Because I Am Apparently a Masochist

Phil Magness keeps attributing the growth in the percentage of part-time faculty to the rise of the for-profit universities. But his own chart seems to show that that impact has been less than one might expect.

Magness's Chart

Notice that the percentage of part-time faculty at all institutions is 47%, only .4% higher than the total for public institutions and only 4.8% higher than the percentage for private non-profit institutions.

Notice, too, that at associate-degree colleges, the percentage at public institutions is exactly the average for all institutions. Likewise, notice that in the top three categories, either the public institutions or the private non-profit institutions employ a higher percentage of part-time faculty than the average for all institutions.

Readers of this blog know that I am clearly not a statistician, but if there was some dramatic skewing of the numbers, wouldn’t it be more readily apparent?

And I will reiterate what I said in the previous post–that this phenomenon is percolating upward, a fact that seems to be reflected in the chart on which Magness is relying.

Furthermore, as I indicate previously, that movement upward would almost certainly be reflected more pointedly if each category were broken down to reflect the various tiers of institutions within each group and/or the distribution of part-time faculty across disciplines, which would almost certainly show a concentration in the humanities and social sciences and in the teaching of the core or general-education courses in those disciplines—or a hollowing out of many of those departments.

It is also worth noting that the numbers on the for-profit institutions are also misleading because almost the very large online for-profits often advertised as if they were designed to meet the needs of graduate and baccalaureate students, almost all of their enrollment has been in associates and certificate programs. So, if the chart reflected the level of courses typically offered at those institutions, their numbers in the top three tiers would be lower than they are in this chart.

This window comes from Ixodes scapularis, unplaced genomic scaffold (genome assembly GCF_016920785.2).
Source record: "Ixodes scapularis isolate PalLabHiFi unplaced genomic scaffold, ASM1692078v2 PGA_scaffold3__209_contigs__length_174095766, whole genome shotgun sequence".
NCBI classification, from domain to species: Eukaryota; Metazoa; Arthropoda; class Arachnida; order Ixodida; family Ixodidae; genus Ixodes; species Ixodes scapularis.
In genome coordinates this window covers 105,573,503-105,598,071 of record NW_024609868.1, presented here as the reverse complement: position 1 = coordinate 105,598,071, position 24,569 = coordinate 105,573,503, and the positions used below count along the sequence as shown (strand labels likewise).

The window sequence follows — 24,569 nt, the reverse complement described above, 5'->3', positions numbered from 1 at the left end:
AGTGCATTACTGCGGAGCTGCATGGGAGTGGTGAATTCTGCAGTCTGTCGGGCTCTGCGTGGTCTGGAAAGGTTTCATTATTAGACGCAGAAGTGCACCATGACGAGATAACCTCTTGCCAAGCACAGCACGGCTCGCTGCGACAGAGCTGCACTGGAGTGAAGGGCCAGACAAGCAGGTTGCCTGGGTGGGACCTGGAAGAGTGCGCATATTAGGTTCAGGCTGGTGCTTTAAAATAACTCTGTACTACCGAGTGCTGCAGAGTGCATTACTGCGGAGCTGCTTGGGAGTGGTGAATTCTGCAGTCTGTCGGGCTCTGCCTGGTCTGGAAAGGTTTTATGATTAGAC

But let’s say that Magness is right and the statistics have been skewed by hiring at the for-profit institutions. Then we should be seeing very changed numbers as soon as the data for the last three years becomes available since there has been very dramatic declines in the enrollments at all of the largest online for-profit institutions—and the complete elimination of one of the largest of those institutions, Corinthian Colleges.

But, beyond what those numbers will show, in highlighting the impact of the for-profit institutions on these employment numbers, Magness seems to be asserting that it is a problem largely contained to a sub-standard sector of higher education. I think that he is very much mistaken to dismiss the profound impact that those institutions have had over the past two decades on higher education—on the priorities within all of our institutions. And that impact has included the supposed “necessity” of hiring more part-time and full-time contingent faculty, especially in disciplines for which the corporatizers have little regard, if not outright disdain.

For more on that broader impact, see my previous posts:

“The Meaning of the Failure of the Online For-Profit Institutions” https://academeblog.org/2015/03/28/the-meaning-of-the-failure-of-the-online-for-profit-universities/

and

“Now That We Have Transformed Our Institutions to Compete with the University of Phoenix, It’s on Life Support”

https://academeblog.org/2015/08/01/now-that-we-have-transformed-our-institutions-to-compete-with-the-university-of-phoenix-its-on-life-support/.

6 thoughts on “Because I Am Apparently a Masochist

  1. Look a little closer at the stats, Martin. As I’ve been saying from day one, adjunct growth is coming from For-Profits AND Community Colleges (listed as 2 year colleges on this chart). Both use disproportionately high %’s of adjuncts – about 90% for For-Profits and in the 60s for 2-year colleges.

    Most community colleges are public institutions, so – yes – including them in the overall count will also skew the total adjunct rates upward for all public institutions.